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A boat stands on a dock after it was lifted by an earthquake-triggered tsunami in Coquimbo, Chile, Thursday, Sept. 17, 2015. Several coastal towns were flooded from small tsunami waves set off by late Wednesday's magnitude-8.3 earthquake, which shook the Earth so strongly that rumbles were felt across South America.
Hernan Contreras—AP

A state of emergency has been issued in Chile’s northern port city of Coquimbo after 15-foot waves slammed into the nearby coast, triggered by Wednesday’s 8.3-magnitude earthquake that claimed 11 lives and prompted 1 million people to flee their homes.

Authorities are currently rushing aid to Coquimbo, where security has been increased to prevent looting after more than 100 homes were leveled. The homes of 610 people have been so damaged that they are unable to return, while tens of thousands more have been left with no electricity or clean water. Piles of debris and splintered fishing boats litter the roads.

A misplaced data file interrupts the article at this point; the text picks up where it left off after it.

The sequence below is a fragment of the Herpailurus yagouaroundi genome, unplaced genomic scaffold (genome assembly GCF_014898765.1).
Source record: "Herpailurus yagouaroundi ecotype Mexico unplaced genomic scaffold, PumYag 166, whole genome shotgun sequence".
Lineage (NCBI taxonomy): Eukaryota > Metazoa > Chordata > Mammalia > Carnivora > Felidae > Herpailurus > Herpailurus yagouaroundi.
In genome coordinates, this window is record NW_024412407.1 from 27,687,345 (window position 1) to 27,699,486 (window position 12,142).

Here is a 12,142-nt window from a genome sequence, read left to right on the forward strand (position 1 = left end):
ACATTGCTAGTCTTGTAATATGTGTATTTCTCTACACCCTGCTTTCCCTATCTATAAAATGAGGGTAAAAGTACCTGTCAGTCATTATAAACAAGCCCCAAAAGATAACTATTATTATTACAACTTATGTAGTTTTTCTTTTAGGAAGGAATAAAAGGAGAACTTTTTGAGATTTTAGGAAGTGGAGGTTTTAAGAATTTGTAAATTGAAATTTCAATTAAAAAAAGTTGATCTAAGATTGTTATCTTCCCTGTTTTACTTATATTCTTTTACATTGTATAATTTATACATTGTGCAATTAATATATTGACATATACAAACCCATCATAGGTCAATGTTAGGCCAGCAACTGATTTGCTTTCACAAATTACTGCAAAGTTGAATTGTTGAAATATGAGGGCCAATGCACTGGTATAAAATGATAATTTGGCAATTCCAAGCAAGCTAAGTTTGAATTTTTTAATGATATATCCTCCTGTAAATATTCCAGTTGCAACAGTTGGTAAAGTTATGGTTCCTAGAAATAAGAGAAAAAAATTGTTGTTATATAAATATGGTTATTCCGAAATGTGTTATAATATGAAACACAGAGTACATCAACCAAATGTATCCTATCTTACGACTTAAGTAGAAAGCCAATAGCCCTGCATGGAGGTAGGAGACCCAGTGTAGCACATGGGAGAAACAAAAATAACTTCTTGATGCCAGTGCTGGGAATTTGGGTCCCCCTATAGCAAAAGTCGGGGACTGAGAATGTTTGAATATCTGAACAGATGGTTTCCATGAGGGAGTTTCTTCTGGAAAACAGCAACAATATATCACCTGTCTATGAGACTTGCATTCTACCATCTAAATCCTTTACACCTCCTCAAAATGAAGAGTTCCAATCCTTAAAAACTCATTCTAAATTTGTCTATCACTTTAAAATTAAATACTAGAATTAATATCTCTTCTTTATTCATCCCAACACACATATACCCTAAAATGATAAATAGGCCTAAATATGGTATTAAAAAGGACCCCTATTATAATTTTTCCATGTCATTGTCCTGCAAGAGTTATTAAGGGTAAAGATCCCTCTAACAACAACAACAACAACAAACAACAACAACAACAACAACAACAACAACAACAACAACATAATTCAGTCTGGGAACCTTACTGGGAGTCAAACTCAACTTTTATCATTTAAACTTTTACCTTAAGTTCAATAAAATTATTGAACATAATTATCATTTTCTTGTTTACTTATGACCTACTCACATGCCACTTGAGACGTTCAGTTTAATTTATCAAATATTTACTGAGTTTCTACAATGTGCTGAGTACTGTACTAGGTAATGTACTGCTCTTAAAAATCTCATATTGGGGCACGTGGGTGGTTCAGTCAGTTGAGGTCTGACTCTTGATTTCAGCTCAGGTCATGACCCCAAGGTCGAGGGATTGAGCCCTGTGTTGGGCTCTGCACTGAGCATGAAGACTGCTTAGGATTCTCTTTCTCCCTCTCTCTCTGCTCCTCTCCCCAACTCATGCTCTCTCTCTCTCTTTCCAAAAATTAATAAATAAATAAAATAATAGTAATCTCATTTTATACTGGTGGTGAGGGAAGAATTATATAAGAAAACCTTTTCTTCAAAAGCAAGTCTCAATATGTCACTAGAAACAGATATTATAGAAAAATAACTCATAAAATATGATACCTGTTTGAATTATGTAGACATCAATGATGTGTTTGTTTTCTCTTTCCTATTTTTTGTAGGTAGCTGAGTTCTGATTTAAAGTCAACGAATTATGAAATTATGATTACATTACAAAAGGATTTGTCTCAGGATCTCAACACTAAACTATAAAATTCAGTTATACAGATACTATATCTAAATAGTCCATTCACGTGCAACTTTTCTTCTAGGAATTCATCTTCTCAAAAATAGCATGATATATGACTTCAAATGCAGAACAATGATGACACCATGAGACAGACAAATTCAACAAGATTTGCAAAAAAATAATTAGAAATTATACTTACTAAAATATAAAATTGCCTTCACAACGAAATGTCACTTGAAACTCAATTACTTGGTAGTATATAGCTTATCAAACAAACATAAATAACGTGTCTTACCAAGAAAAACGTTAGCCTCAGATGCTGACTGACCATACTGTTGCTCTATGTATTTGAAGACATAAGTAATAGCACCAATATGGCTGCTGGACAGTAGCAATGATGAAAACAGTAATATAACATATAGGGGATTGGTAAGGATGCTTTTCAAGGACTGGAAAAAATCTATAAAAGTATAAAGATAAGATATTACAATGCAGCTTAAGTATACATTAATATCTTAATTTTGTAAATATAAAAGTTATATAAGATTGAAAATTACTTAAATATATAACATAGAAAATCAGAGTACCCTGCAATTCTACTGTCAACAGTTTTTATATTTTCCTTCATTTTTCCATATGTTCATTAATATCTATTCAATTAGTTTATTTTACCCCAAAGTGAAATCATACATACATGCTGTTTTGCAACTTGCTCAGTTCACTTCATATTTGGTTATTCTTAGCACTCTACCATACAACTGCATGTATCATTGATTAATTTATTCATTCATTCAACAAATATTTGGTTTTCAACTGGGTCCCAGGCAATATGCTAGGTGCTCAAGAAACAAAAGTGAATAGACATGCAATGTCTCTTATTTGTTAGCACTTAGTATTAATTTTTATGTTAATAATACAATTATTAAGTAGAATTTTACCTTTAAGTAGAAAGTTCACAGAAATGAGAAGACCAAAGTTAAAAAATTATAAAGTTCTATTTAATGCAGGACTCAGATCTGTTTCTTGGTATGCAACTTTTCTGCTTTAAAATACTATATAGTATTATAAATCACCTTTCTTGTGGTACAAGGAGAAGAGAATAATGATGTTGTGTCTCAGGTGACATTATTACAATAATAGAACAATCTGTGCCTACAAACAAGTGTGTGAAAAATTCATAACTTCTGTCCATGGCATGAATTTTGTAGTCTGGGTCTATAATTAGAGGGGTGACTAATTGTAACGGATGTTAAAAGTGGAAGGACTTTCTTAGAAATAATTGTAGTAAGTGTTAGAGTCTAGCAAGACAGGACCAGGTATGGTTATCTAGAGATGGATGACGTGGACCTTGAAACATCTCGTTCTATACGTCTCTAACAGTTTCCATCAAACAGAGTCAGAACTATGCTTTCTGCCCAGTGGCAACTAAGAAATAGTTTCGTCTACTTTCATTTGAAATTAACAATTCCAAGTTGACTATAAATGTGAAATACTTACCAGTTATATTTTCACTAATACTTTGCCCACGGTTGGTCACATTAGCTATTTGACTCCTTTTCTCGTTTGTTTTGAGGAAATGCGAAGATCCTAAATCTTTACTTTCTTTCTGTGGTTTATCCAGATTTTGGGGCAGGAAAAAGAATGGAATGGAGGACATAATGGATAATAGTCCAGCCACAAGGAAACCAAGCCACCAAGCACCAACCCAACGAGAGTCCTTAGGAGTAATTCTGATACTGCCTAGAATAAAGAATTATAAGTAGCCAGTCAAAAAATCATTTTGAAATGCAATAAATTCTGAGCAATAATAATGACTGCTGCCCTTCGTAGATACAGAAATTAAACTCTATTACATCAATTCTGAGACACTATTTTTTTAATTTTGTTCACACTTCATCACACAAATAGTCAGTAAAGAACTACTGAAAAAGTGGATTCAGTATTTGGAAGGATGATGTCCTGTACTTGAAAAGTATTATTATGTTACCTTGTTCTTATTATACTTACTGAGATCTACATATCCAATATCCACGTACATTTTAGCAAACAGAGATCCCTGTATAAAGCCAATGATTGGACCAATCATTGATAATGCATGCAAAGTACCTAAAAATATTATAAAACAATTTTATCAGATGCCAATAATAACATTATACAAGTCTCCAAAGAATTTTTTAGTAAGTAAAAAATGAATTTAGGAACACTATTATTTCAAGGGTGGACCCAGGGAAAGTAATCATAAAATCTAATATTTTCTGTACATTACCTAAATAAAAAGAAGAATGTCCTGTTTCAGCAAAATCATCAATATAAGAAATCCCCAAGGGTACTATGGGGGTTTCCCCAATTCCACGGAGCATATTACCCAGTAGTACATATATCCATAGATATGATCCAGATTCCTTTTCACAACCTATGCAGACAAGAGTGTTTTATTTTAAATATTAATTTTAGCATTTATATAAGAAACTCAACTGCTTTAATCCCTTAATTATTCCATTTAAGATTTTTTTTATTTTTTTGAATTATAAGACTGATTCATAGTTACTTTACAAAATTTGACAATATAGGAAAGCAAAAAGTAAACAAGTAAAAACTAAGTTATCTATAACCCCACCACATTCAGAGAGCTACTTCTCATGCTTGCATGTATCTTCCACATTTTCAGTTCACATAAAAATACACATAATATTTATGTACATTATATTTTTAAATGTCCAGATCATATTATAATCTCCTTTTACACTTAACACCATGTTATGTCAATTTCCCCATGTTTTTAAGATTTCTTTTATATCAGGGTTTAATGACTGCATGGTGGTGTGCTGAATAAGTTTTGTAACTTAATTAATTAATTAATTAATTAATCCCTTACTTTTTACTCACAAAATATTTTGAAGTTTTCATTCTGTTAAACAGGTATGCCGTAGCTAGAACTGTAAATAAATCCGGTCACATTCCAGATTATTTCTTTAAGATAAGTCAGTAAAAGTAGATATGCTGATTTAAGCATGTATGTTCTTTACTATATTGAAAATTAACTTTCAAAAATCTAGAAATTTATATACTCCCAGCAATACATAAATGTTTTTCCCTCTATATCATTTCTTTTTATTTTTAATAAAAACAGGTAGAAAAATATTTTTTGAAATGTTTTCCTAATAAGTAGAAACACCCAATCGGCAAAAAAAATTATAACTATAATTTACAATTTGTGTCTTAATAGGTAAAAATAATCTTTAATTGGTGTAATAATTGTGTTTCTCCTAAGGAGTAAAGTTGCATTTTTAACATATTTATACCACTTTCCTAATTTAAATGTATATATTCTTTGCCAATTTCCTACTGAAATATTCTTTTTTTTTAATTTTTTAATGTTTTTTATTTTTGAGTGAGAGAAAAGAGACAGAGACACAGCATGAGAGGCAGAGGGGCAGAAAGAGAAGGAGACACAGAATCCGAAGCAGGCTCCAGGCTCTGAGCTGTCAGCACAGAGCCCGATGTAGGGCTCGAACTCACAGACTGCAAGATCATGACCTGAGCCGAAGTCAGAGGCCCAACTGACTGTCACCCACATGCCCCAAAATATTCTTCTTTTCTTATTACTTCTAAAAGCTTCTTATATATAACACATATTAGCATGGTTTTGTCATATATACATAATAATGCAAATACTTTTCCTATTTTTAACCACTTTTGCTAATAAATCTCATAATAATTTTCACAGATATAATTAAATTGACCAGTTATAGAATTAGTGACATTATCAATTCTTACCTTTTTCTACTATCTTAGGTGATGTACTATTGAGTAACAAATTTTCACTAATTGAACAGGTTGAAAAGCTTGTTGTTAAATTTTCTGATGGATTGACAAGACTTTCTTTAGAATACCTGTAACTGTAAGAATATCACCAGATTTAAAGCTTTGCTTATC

“We lost it all. It was horrible,” 79-year-old Hilda Zambra, whose beachfront home some 25 miles south of Coquimbo was washed away by the waves, told Reuters.

Chile often experiences earthquakes and President Michelle Bachelet said the low death toll was due the residents’ response to government mandated evacuations. “We want to thank people for their cooperation, which allowed for a death toll, that while unfortunate, was not very high considering the strength of the earthquake,” she said.

The government “learned a series of lessons” from previous disasters, Bachelet said.

More than 500 people died when an 8.8-magnitude earthquake rocked southern Chile in 2010.


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